We are happy to report the Le Touquet flyout today was a success! 5 pilots in 2 aircraft made the crossing, returning with smiles and duty-free purchases.
Five hungry pilots, two aircraft and one good weather forecast = Lunch in Le Touquet…All in the interests of broadening our aviation experience of course – thus it was that we found ourselves taxiing out on a nice day a couple of weeks ago having completed all the necessary formalities that are required to partake in an expedition of this magnitude.
These included the filling in of the legendary GAR (General Aviation Report), which of course has to be faxed the day before to ensure the 12 hour notice required – and that old English custom of ‘filing the flightplan’ – the piece of administration requested by the authorities if one wishes to cross an international boundary in order to explore and experience the realms of mystic lands with their strange customs and rituals. France in our case. First off was the crew of G-EDGI closely followed by ourselves in G-ERFS. Mustn’t lose them or how else are we going tofind Le Touquet? Actually we did lose them and we arrived in Le Touquet 10 minutes before they did (but that is another story).
We decided to employ traditional navigation techniques that were pioneered by some of the legendary explorers of yesteryear – VOR tracking. This took the form of hopping from VOR to VOR in an easterly direction until we reached the one near Lydd called LYD. From there a short hop over the English Channel (armed, of course,with our life jackets, dingy and ELT) towards that strange and haunting land where air traffic controllers speak in a curious and romantic accent, much garlic is consumed and three taps are fitted to kitchen sinks – hot water, cold water and wine.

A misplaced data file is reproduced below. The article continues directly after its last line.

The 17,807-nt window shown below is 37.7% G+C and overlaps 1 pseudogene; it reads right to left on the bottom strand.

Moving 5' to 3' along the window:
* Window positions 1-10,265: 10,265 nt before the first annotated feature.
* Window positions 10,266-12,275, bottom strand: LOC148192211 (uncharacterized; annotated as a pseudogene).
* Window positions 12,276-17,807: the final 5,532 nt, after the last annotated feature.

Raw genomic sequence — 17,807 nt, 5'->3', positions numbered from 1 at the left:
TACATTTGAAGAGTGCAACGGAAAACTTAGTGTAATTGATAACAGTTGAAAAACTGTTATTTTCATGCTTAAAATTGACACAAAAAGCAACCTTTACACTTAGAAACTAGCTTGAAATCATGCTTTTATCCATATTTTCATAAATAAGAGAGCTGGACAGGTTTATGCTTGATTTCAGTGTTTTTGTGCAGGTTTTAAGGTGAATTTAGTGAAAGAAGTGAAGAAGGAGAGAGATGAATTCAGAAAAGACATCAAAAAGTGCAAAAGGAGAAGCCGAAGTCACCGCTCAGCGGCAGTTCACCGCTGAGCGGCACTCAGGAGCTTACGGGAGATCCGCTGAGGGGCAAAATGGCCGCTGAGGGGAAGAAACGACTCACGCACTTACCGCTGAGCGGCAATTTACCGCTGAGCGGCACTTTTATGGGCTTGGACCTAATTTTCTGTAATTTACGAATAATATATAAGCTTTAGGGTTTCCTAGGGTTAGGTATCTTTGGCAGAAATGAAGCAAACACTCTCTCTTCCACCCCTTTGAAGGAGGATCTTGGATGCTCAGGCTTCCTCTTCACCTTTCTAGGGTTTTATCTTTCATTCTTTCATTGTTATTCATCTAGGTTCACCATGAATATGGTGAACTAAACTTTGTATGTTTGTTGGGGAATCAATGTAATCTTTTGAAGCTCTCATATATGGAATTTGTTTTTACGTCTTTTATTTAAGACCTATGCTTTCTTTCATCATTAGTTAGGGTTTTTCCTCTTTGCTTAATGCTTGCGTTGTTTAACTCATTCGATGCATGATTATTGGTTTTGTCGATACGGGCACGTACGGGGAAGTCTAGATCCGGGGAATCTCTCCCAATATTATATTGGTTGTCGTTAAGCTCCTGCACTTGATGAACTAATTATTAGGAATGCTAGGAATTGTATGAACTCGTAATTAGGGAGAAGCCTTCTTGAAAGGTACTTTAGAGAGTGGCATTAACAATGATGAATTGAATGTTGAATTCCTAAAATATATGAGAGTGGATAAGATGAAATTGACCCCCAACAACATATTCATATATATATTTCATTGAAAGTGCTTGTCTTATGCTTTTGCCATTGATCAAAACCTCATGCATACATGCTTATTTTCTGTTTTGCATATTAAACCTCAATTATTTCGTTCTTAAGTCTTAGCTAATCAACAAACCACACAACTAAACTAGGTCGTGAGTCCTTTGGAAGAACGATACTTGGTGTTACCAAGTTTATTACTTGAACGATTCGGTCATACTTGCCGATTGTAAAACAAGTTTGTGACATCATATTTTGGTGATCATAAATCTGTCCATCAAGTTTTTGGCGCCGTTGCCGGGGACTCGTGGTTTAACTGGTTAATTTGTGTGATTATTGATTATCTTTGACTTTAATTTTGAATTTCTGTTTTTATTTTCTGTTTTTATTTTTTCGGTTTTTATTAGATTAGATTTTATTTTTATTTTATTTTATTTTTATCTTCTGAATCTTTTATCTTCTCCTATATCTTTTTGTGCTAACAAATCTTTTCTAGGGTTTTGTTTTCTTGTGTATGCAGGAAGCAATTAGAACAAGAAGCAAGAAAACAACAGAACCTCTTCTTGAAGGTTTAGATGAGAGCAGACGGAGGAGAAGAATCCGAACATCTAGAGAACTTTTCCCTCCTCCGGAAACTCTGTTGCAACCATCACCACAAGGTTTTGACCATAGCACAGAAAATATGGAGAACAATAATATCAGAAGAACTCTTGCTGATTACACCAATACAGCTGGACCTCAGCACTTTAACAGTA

So after receiving some instructions from a controller at somewhere called Lille we continued little the wiser. Nobody really knows what French air traffic controllers are saying, but they say it in such a relaxed manner. Up loomed a likely looking airfield so we decided a landing would be convenient as it was getting towards lunchtime. So after receiving some more indistinguishable instructions, one of which may well have been ‘cleared to land..’ we landed and taxied to a vast parking area covered with more British registered aircraft than I have seen anywhere. This can seem a little disconcerting to the uninitiated who may get the impression that they have just landed at Cranfield on rally day, butof course Le Touquet is a popular destination for Brit aviators.
Some time later we were joined by the two crew members of G-GI who had clearly taken the scenic route. Now, one has to come to expect long and tiresome delays when dealing with foreign bureaucracy – especially when it involves immigration and customs formalities. Having completed these formalities in one minute twenty three seconds we elected to take a stroll down the road to the ‘Centreville,’ where we were confident that we would find a suitable venue for some heavily garlicked cuisine. We were not disappointed.That done we had a 30 minute stroll round town and realised it was already time to head back to the airport. More flight plans and calculations completed we were soon back in the aeroplanes heading homeward.The return trip was very pleasant – the crew of G-GI electing this time not to go via the Daventry VOR thus they actually beat us back to Old Sarum.
Watch this space for news of the next fly-out – if you would like to participate then all welcome. Speak to any one in ops at GoFly. First come first served. See you there!